CONTINUEThis site uses cookies. By continuing to browse this site you are agreeing to our use of cookies. Find out more.
  1. Front Page
  2. News By Topic
  3. US Taxpayer Made To Shoulder Legal Costs, Despite IRS Inaction

US Taxpayer Made To Shoulder Legal Costs, Despite IRS Inaction

by Mike Godfrey, Tax-News.com, Washington

06 March 2018


The US Tax Court has ruled against the taxpayer in a case concerning its ability to claim back legal and administrative costs incurred in chasing the Internal Revenue Service regarding a request for tax-exempt status in the courts.

The case centered around the award of costs after the Internal Revenue Service (IRS) failed to act on the plaintiff's application for recognition of tax-exempt status. The petitioner filed a petition for a judgment declaring it to be an organization exempt from federal income tax under IRC Section 501(a). The IRS subsequently issued a favorable determination letter and, before even filing an answer, the IRS conceded. The plaintiff moved for an award of reasonable administrative and litigation costs under Internal Revenue Code (IRC) Section 7430.

Under Section 7430 of the US IRC, to recover costs, the taxpayer must establish that (1) it is the "prevailing party," (2) it did not unreasonably protract the proceedings, (3) the amount of the costs requested is reasonfable, and (4) it exhausted the administrative remedies available. These requirements are conjunctive, and the failure to satisfy any one of them will preclude an award of costs.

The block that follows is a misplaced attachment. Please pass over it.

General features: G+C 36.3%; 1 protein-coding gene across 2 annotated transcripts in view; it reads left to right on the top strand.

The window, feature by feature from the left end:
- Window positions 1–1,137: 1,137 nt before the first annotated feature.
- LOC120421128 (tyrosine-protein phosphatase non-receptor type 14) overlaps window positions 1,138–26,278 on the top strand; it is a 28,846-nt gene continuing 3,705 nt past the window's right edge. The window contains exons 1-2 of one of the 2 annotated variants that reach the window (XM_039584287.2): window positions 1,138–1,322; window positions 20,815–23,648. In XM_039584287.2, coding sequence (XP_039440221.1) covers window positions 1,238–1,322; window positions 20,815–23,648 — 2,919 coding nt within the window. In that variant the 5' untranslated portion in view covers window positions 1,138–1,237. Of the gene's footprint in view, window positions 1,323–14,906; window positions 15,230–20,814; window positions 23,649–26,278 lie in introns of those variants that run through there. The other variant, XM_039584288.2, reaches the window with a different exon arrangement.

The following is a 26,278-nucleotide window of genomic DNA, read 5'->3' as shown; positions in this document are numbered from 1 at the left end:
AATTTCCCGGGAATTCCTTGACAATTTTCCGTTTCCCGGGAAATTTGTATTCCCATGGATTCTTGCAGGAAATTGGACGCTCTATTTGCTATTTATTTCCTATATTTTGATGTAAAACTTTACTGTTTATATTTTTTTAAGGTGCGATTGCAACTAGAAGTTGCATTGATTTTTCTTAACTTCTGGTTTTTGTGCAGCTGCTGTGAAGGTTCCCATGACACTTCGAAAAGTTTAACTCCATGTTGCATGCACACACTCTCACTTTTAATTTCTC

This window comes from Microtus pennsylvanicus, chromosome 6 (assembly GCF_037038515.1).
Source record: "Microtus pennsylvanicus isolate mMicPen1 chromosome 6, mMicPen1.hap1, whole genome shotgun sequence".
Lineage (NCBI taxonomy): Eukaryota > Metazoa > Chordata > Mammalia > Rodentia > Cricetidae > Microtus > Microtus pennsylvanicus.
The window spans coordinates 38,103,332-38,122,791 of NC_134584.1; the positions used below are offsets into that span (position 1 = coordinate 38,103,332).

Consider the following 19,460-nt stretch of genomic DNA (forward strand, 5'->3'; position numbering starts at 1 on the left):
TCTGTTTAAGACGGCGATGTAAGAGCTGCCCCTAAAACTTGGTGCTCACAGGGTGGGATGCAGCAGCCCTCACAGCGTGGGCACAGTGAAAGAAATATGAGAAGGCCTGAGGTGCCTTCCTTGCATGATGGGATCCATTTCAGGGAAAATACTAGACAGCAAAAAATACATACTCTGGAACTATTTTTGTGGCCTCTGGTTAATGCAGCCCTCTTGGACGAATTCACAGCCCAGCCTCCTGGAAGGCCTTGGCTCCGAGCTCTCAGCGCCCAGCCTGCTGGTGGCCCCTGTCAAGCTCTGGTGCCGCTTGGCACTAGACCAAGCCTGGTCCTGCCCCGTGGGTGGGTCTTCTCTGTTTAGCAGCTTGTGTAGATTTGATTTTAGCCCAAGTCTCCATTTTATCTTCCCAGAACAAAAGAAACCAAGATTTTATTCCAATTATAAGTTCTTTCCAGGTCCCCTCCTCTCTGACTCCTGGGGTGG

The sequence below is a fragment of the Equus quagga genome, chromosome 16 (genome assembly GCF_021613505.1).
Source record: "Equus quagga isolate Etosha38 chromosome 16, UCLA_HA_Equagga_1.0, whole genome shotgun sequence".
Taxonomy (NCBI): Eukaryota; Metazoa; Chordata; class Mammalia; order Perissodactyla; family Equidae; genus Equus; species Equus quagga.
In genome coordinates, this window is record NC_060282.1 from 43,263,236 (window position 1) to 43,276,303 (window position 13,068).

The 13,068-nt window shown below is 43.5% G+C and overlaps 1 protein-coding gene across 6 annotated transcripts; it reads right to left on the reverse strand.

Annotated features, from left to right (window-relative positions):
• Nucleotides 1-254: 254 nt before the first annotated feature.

On administrative costs under Section 7430, the Court agreed that an application for tax-exempt status is an administrative proceeding, dismissing an argument to the contrary from the IRS.

The IRS said the taxpayer had satisfied conditions two and four but disputed that it satisfied points one and three.

On the first, Section 7430(c)(4)(B)(i) provides that a party shall not be treated as the prevailing party if the United States establishes that its position in the proceeding was "substantially justified."

The Court pointed out that, based on earlier case-law, when the Government fails to take a position at all, a taxpayer cannot be the prevailing party.,

The IRS pointed to the Court's ruling in Fla. Country Clubs, Inc. (122 T.C. 73 (2004)) in which the Court held that identifying the Government's position is a precondition for determining whether the taxpayer is a prevailing party. This ruling drew attention to statute provisions that define the position of the United States taken in an administrative proceeding as the position taken on the earlier of "(i) the date of the receipt by the taxpayer of the notice of the decision of the Internal Revenue Service Office of Appeals, or (ii) the date of the notice of deficiency." In Fla. Country Clubs, Inc., the Tax Court held that a taxpayer may not qualify as the prevailing party when neither of these notices has been issued.

The plaintiff instead urged the Court to look to Reynoso v. United States, No. 10-00098 (SC), 2011 WL 3473366 (N.D. Cal. Aug. 9, 2011) in which the Government failed to issue refunds of tax overpayments and seized funds despite the taxpayer's repeated refund requests. When the taxpayer filed suit and the Government conceded, the taxpayer moved to recover costs. The Government contended that it never took a position in the administrative proceeding (and therefore the taxpayer was not the prevailing party, citing Fla. Country Clubs, Inc. as support against the awarding of costs.)